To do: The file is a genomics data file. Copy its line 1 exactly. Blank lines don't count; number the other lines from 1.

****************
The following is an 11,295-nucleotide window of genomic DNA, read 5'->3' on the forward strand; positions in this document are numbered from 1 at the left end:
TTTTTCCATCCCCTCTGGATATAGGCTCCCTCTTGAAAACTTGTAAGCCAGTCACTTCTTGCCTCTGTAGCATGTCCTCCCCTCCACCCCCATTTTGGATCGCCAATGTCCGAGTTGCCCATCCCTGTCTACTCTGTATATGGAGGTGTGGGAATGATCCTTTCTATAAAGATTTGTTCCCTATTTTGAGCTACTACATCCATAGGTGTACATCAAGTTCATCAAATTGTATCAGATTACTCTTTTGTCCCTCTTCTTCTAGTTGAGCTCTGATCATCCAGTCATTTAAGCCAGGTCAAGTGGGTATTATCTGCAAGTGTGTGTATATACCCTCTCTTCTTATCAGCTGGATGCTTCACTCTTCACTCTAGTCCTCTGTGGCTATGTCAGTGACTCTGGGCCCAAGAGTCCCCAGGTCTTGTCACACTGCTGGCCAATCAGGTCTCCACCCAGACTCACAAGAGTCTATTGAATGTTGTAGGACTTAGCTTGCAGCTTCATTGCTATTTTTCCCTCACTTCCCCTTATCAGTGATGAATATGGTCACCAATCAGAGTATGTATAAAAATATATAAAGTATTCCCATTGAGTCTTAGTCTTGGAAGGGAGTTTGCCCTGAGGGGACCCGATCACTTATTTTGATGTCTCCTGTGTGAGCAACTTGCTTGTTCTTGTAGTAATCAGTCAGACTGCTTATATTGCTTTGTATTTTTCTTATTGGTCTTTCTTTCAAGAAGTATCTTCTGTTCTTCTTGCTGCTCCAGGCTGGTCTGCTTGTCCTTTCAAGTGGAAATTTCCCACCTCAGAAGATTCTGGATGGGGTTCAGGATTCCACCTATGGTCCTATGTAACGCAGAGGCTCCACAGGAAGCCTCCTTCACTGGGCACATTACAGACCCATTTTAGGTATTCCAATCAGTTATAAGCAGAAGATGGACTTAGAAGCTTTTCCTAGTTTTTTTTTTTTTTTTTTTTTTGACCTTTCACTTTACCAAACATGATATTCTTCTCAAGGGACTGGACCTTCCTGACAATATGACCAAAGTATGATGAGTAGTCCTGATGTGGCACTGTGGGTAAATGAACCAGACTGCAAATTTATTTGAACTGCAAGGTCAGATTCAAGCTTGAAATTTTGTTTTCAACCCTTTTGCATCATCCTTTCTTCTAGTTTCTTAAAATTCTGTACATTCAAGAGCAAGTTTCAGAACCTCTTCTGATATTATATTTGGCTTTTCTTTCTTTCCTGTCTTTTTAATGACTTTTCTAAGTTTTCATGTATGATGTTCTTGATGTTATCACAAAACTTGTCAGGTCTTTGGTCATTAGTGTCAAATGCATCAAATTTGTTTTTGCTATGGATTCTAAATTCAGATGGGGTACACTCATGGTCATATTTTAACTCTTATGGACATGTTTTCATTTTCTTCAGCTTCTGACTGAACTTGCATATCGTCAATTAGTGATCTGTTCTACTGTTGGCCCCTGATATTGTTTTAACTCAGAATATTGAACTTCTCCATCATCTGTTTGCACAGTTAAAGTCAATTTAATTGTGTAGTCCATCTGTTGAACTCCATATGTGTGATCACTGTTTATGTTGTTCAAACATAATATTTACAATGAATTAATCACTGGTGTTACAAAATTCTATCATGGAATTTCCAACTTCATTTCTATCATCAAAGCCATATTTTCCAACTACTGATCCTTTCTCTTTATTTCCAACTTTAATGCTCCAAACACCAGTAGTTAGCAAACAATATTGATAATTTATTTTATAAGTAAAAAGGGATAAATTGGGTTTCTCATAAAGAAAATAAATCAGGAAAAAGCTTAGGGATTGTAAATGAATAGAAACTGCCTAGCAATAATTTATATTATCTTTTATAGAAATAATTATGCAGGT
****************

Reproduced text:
The following is an 11,295-nucleotide window of genomic DNA, read 5'->3' on the forward strand; positions in this document are numbered from 1 at the left end: